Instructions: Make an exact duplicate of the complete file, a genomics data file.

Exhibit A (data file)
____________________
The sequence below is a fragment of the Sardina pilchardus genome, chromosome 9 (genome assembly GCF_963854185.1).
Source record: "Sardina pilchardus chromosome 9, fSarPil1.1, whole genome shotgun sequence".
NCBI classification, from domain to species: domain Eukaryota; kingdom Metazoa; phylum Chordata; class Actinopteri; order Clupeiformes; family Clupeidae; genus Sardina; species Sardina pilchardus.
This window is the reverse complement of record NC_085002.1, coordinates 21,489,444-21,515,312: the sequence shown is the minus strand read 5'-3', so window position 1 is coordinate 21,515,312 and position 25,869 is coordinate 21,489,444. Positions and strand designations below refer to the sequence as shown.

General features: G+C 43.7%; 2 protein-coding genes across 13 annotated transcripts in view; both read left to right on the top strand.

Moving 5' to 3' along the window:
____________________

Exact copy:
The sequence below is a fragment of the Sardina pilchardus genome, chromosome 9 (genome assembly GCF_963854185.1).
Source record: "Sardina pilchardus chromosome 9, fSarPil1.1, whole genome shotgun sequence".
NCBI classification, from domain to species: domain Eukaryota; kingdom Metazoa; phylum Chordata; class Actinopteri; order Clupeiformes; family Clupeidae; genus Sardina; species Sardina pilchardus.
This window is the reverse complement of record NC_085002.1, coordinates 21,489,444-21,515,312: the sequence shown is the minus strand read 5'-3', so window position 1 is coordinate 21,515,312 and position 25,869 is coordinate 21,489,444. Positions and strand designations below refer to the sequence as shown.

General features: G+C 43.7%; 2 protein-coding genes across 13 annotated transcripts in view; both read left to right on the top strand.

Moving 5' to 3' along the window: